Answers to two questions that have come up

The Siddhartha I refer to is Hermann Hesse’s novel named [I]Siddhartha[/I] which I read shortly after leaving ISKCON. In it, a young brahmin named Siddhartha and his friend Govinda join a band of wandering ascetics. They travel with them for years and Siddhartha becomes a great ascetic but feels dissatisfied with the results. They meet the Gautama Buddha. Govinda becomes his disciple, but Siddhartha cannot. He goes and becomes the disciple of Kamala, a high class courtesan. After slipping into a life of debauchery, he leaves everything and becomes a ferryman, watching the river flow and following the middle way. I strongly identify with this archetype.

Why I quickly took up meat eating after being a vegetarian for so long? If I were to break my guru disciple relationship with ACBS, I felt I had to break his rules. I was also very yinned out as a sannyasi. I felt I needed grounding and to strengthen myself physically and mentally. I needed to bring out more of my Sun/Mars spiritual warrior nature and learn to fight back more. It helped to lower the openness of my consciousness so that I could better deal with the hard struggle for existence in the material world. It’s sometimes a kill or be killed world, and I decided which end of that equation I was on. Who’s afraid of a vegetarian who won’t even kill and animal?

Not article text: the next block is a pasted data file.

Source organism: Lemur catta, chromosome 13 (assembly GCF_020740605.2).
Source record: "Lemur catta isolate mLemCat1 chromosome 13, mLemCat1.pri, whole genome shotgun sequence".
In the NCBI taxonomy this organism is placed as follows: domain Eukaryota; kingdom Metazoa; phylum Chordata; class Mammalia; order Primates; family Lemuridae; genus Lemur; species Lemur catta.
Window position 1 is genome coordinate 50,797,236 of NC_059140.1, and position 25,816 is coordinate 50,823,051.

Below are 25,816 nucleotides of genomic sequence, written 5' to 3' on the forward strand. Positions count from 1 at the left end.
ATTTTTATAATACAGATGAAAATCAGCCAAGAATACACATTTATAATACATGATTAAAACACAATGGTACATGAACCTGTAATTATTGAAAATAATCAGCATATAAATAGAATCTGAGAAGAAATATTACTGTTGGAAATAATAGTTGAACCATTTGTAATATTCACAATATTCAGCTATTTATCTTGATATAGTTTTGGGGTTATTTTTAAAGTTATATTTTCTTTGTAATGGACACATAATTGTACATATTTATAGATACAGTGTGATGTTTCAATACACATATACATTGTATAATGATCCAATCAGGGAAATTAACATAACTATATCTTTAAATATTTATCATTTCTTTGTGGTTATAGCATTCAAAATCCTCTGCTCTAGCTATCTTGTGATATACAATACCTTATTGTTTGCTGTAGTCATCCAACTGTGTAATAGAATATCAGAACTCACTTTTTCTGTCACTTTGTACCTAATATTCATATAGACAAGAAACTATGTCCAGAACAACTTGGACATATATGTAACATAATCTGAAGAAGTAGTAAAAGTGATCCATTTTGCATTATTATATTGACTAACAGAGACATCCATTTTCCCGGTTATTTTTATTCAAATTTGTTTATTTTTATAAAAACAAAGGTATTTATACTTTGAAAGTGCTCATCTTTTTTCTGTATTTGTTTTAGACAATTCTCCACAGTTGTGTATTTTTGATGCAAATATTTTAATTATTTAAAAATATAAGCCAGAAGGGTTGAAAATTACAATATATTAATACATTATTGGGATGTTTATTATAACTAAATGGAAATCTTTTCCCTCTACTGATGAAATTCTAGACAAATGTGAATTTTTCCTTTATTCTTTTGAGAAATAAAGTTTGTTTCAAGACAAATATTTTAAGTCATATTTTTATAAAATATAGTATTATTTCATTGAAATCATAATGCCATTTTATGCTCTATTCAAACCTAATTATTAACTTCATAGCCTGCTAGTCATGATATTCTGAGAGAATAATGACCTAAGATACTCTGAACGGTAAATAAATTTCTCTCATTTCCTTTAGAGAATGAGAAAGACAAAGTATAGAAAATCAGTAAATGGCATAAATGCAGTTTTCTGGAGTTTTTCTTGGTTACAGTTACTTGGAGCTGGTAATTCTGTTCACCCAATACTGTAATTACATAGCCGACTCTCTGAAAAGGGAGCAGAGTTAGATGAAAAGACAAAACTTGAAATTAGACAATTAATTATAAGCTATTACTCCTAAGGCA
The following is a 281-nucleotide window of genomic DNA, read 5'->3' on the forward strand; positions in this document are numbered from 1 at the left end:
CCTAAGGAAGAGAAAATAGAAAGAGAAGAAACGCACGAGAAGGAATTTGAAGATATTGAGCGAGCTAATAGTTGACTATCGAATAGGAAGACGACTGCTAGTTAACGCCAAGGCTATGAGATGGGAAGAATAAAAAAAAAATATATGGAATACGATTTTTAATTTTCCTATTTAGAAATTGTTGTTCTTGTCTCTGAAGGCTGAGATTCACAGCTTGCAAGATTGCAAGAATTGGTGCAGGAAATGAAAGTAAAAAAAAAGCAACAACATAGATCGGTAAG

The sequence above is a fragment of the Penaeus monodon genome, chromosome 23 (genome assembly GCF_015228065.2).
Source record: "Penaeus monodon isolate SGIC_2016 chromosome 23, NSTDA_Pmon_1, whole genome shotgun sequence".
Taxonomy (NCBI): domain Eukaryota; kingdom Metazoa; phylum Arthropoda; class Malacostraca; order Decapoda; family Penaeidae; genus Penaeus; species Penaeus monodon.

I gave up eating red meat a couple of months ago. I have always believed that a vegetarian diet is the best possible diet for humans in an ideal world. However, we do not live in an ideal world. I did what I did to survive as best I could in the real world I lived in.

Looking at it in Christian terms, Jesus said it doesn’t matter what you put in your mouth, but what comes out of it. He was against the purity codes which separated the priests and Pharisees from the rest of the people. I also look at it as being part of the corporate sin of the world and being a sinner as we all are and needing to depend on Radha’s grace to get me through.

I have reclaimed my Western heritage and culture and now try to adapt the devotional teachings I learned from my revered gurus to the world as it is for me now.


Comments are closed.